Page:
Lockdown disrupted work in all kinds of ways. The tasks you do at work changed. The way you do them changed. Hours and rotas were upended, contracts were fiddled with. Some people suddenly became intimately familiar with the workings of their employer, other peoples’ bosses almost vanished. Some agency workers tried to get in touch with their employer about furlough shortly after the scheme was announced, only to be told that since nobody was working, nobody could help.
There are huge risks to this disruption of work. Bosses are even more scared of commitment given the uncertainty about future restrictions. Workers have been brought back on more insecure contracts. It’s a chance for profit-hungry bosses to start over based on what they’ve always wanted and what they’ve learned this last year. Hiring practices in hospitality and retail have started to track those used in the gig economy – venues have been offering ‘bonuses’ for staff who refer new workers, mirroring a practice used by Deliveroo.
The thing is, the ‘hiring crisis’ should be a moment of power for workers. There’s high demand and low supply. This should mean that wages and conditions improve as they are in the US: workers are in a good bargaining position. But for this to happen, workers have to actually do the bargaining. Employers are doing everything they can to isolate workers and keep them precarious. And they are playing the media to ensure that nobody thinks wages will rise.
The Workers Reunion is about turning the disruption in our favour. A lot of retail and hospitality workers are returning to work, meeting old colleagues again, or getting to know new ones. It’s a new start. Some people are happy to be working again, others are miserable to be working again. Either way it’s a moment to change work for the better. We did a trial-run of this organising drive last summer. Folk went round workplaces checking in that things were going ok coming out of lockdown. We had massive support from Deliveroo couriers, who come into contact with hundreds of workers every shift as they go between restaurants. They used their position to deliver leaflets on the sly.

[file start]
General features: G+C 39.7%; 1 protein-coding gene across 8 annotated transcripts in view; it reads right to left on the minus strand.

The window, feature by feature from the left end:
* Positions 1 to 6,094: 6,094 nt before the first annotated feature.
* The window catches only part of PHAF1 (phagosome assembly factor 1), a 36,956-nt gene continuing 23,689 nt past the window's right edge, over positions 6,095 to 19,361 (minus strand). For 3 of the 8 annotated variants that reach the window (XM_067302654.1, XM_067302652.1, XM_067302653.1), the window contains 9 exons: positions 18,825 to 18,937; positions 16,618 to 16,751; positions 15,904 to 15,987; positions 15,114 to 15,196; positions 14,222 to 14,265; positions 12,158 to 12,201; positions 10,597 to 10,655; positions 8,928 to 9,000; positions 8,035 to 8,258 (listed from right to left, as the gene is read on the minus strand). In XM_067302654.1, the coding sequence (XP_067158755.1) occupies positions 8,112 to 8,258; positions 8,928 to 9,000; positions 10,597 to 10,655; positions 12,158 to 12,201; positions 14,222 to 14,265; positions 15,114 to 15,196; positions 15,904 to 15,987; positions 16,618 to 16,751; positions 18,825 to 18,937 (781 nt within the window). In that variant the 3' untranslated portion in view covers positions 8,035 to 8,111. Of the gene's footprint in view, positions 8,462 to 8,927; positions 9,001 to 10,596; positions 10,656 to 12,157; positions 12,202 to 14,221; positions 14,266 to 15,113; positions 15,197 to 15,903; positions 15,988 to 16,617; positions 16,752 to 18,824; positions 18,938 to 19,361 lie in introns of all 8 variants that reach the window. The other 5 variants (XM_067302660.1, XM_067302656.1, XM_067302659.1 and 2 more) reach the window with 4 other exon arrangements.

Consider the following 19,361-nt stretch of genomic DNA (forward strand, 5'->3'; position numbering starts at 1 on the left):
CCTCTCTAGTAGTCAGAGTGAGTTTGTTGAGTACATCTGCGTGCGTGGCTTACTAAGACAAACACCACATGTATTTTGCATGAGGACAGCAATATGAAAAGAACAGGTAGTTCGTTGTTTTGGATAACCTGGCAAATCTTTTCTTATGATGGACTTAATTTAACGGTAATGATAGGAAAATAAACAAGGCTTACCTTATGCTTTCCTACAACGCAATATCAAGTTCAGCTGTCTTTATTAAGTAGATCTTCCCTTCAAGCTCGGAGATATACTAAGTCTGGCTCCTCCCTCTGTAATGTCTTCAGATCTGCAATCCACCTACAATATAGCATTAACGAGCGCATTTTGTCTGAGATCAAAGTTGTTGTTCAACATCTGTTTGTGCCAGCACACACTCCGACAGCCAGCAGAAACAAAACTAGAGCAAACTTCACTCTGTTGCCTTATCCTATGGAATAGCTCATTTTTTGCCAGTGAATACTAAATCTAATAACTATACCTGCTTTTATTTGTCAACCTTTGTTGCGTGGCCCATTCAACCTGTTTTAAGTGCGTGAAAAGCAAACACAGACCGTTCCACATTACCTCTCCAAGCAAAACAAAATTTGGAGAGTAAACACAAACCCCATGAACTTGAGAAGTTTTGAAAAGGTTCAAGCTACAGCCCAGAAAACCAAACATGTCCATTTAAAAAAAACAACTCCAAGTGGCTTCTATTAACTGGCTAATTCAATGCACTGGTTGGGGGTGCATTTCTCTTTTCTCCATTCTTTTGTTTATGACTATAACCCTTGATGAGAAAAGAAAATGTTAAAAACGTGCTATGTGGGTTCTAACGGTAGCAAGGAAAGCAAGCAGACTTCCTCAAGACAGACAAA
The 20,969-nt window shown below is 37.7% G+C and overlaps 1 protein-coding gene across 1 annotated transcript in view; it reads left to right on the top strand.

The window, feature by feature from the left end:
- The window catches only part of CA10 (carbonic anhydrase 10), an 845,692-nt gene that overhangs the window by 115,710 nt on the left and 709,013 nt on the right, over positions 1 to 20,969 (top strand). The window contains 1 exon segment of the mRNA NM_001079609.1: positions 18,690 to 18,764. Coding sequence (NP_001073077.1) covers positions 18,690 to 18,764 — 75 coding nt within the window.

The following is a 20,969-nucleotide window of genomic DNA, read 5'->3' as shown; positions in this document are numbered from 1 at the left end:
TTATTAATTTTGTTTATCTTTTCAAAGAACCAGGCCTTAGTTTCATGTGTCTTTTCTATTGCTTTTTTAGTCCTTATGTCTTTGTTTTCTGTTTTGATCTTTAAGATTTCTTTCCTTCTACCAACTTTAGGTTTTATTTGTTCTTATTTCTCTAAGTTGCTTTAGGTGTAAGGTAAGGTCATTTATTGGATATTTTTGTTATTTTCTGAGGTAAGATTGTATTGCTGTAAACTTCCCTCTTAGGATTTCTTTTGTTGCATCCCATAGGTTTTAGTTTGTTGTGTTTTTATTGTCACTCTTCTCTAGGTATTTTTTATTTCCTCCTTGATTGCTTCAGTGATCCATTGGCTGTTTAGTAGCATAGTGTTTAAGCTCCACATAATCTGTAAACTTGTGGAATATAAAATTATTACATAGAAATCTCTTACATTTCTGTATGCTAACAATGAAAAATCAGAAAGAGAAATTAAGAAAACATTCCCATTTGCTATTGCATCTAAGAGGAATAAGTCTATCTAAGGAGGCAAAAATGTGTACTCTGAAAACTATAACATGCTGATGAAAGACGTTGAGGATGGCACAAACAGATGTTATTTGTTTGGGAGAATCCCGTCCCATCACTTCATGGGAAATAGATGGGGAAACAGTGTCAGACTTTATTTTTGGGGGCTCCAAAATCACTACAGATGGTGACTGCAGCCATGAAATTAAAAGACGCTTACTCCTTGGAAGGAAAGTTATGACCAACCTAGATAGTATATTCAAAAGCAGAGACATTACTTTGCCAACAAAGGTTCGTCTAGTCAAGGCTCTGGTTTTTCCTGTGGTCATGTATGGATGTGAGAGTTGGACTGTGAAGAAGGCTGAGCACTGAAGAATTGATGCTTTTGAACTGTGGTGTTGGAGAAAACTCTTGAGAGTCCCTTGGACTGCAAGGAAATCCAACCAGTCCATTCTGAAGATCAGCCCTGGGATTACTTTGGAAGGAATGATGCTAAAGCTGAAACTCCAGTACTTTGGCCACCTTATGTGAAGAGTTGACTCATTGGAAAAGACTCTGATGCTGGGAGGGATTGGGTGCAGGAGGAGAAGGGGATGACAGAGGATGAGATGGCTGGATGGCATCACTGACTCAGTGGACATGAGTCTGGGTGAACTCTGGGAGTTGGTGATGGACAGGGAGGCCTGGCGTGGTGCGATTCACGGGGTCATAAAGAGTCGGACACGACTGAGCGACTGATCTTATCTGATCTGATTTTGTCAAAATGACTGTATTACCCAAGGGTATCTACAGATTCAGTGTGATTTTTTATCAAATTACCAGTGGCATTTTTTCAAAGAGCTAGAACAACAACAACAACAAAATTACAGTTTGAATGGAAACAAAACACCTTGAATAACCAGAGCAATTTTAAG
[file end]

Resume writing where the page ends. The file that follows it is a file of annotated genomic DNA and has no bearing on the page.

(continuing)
Our two days of action this month were bigger and bolder. We had groups of activists in Dundee, Glasgow and Edinburgh, and we had some lone activists in other places – from Aberdeen to Kirkcaldy, Inverness to Falkirk. It’s a collectivisation drive rather than a unionisation drive – encouraging folk to do the groundwork. Get your colleagues together in a WhatsApp group. Talk to each other about your pay and conditions. Let other people know that you have their backs. Talk about what you want from your work.
Chatting to folk at their work can be pretty tricky. You need to avoid implicating the worker in what you’re saying, especially if a manager is nearby. Managers are hawkish during the reopening, and swoop as soon as an unusual conversation appears to be happening. Sometimes you end up explaining trade unions to an angry manager while workers pull faces behind their back. Other times, someone looks over their shoulder, then tells you everything. Contract changes, lay-offs, threats, withheld pay. People know what’s happening, and they often have a good idea how to resist it. But not all people have the confidence to start organising their co-workers. That’s where volunteers from Better than Zero and Unite Hospitality have been crucial.
Together we talked to hundreds of workers over two weekends, and we plan to do it much more. One of the projects to come out of this we call Everyday Organising – encouraging people to have conversations with other workers about organising whenever it seems possible (when you’re paying for your coffee, or asking if the worker in a chain receives the tips). Having organising conversations about wages, tips, hours and other issues at work might sound very contractual and legal – but it’s not about that. Really it’s about encouraging people to nurture the care they feel for each other as workers, and to seek that trust and confidence you feel when you know other workers are looking out for you.
Organising in the next decade is going to change. Most people working now have only ever known a post-industrial Scotland, bosses have different kinds of control now, and unions have a different cultural meaning to people. Workers in Scotland, especially younger folk, need to think about what organising means going forward. The Sma Shot School is designed to help with that – it’s an at-your-own-pace online school where you can do a series of exercises to think about different types of organising – from the past to the future. We’re encouraging people to look to lessons from other kinds of struggle, like the Highland Land League, and some brilliant writing has come out of it. Why not start with our ‘Everyday Organising’ course?
So Scotland’s getting organised. If you want to organise your workplace, get in touch with Better than Zero. And if you want to become an Everyday Organiser, just fill in this form.